In what can be seen as another bid to draw players towards their unpopular distribution and reward service, Ubisoft announced a new rewards program to be released later this year, the Ubisoft Club. With it now available to join, I took a look to give my initial thoughts.
From my first looks at the Ubisoft Club, the service appears to incorporate a number of features into one social platform. From your Club profile, you can do simple things, such as decorate it with Ubisoft themed avatars and backgrounds and show off badges earned through playing Ubisoft games (all of which so far appear to be straight imports from Uplay Win). Another feature carried over from the Uplay Win service are the system of Uplay Units, gained by clearing certain “Actions” in Ubisoft games and spent on rewards relating to those games, from skins and wallpapers to gameplay advantages. In addition to these standing Uplay features, games bought through the Uplay store also earn you Units and the virtual currency can be exchanged for 20% off vouchers, with other rewards such as beta accesses and more hinted to be available in future.
Another new feature is your level, determined through time played on Uplay games as well as Actions and challenges completed. It is unclear at this point if your level has any effect or just serves to let you compare with your friends. Your Ubisoft Club profile also allows your friends to see your recently played games, Actions, challenges and rewards unlocked. Additionally included on your profile main pages is a news feed of you and your friends’ recent activities on Uplay and oddly, a Ubisoft Twitter feed. In all, the profile seems a little busy, with little customization beyond Ubisoft themes available.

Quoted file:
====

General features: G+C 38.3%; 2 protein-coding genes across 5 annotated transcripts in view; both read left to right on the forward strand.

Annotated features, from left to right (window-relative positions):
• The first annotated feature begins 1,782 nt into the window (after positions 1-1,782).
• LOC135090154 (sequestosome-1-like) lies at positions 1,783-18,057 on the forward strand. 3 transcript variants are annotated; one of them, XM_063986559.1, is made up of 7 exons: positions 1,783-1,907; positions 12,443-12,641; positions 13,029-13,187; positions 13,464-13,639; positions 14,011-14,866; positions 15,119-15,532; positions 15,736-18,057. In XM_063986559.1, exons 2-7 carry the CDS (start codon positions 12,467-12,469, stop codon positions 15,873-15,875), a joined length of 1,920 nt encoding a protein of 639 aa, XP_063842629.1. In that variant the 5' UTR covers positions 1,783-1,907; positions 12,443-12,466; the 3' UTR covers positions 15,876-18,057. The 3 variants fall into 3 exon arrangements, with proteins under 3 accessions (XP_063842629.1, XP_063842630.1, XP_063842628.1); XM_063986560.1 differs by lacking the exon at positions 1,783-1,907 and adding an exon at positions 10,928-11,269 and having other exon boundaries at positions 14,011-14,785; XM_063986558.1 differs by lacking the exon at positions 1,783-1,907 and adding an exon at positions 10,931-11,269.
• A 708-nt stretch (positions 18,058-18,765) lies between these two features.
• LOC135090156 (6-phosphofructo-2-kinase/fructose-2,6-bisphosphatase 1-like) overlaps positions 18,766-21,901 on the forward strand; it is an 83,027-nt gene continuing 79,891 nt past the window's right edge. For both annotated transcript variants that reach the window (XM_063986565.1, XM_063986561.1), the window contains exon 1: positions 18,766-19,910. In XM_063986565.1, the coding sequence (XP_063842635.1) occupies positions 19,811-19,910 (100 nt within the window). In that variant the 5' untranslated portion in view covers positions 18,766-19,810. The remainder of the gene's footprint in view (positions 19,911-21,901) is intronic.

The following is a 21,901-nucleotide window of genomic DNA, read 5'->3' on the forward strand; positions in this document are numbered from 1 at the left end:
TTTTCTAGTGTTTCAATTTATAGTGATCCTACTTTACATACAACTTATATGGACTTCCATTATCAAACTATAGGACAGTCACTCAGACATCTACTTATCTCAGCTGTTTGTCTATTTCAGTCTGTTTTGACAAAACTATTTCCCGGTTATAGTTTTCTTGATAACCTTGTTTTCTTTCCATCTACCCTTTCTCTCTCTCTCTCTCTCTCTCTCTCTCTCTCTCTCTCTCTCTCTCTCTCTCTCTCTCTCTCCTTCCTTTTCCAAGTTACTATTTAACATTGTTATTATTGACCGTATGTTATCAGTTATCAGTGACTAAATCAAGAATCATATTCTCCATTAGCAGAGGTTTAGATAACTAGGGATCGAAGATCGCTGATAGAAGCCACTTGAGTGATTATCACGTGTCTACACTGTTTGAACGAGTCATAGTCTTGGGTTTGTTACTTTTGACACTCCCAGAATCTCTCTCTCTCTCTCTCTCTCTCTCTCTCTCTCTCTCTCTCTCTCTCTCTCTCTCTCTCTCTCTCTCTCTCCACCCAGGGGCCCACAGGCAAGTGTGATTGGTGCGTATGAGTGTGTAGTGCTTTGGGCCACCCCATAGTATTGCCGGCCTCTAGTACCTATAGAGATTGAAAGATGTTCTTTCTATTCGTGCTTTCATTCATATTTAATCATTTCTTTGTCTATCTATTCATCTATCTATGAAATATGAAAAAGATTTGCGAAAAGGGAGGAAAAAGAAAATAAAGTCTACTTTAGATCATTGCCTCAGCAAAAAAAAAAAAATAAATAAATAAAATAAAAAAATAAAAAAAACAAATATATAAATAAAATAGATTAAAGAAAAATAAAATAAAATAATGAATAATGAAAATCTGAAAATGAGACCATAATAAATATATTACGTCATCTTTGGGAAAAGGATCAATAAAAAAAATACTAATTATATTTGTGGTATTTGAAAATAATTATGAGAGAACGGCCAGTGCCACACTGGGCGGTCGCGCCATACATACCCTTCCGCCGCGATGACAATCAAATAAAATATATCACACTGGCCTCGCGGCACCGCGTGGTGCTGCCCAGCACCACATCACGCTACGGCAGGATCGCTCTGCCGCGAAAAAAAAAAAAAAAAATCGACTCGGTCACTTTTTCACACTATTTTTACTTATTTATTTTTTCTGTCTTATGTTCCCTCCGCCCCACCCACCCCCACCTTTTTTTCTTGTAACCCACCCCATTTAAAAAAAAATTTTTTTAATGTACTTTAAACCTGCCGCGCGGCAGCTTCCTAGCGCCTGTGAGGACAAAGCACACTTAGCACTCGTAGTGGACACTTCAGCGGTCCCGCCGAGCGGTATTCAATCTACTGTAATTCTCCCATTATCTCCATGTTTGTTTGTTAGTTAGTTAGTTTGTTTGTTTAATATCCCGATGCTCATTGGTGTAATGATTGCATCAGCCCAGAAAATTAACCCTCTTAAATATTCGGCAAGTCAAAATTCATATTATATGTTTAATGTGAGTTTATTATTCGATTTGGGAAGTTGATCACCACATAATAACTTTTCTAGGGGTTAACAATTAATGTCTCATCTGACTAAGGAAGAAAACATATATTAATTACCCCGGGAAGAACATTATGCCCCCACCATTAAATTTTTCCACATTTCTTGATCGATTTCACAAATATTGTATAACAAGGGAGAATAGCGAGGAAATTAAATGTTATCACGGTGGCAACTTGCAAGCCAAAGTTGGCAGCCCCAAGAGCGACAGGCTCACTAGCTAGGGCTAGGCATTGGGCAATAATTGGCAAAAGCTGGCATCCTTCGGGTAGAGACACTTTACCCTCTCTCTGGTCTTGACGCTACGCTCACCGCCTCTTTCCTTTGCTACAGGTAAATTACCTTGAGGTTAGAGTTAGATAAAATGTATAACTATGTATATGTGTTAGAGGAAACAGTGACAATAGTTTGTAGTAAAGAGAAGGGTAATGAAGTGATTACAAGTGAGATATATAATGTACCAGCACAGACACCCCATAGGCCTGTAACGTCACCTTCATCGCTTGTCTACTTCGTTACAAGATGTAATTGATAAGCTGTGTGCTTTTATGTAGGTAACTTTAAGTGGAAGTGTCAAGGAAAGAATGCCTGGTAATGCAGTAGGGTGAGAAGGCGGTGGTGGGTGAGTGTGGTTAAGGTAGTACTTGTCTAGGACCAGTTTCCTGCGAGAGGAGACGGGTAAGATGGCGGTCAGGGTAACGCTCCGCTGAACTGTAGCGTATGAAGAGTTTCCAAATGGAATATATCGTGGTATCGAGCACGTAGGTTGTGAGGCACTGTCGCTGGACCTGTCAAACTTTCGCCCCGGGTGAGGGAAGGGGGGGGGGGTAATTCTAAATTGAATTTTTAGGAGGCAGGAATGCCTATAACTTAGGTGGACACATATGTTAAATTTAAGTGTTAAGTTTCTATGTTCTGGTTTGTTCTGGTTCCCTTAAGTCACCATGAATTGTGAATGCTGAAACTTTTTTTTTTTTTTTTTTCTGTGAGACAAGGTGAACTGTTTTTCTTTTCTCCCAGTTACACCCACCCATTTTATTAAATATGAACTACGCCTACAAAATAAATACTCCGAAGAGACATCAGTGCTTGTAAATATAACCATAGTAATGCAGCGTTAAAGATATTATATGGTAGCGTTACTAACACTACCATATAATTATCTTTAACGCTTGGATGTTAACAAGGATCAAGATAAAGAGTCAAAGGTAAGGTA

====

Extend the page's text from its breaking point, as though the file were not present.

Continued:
Overall, for all Uplay is slated by the PC gaming community, at least Ubisoft seem to be making continual efforts to improve the service for their customers. And while the new Club features bring the service more into line with the social tools available on other platforms such as Steam, it doesn’t bring anything to the table that can’t be gotten elsewhere currently. And with many already having their gaming social circles on these platforms, I see low adoption as an issue for a service already possessing a negative stigma. Could this breathe life into Ubisoft’s ailing platform, or be too-little-too-late of an effort to reconcile their audience with their digital distribution platform? Or do you think this is even a step in the wrong direction, with many wishing Uplay to be more inconspicuous?
Check out the Ubisoft Club here and let us know in the comments what you think.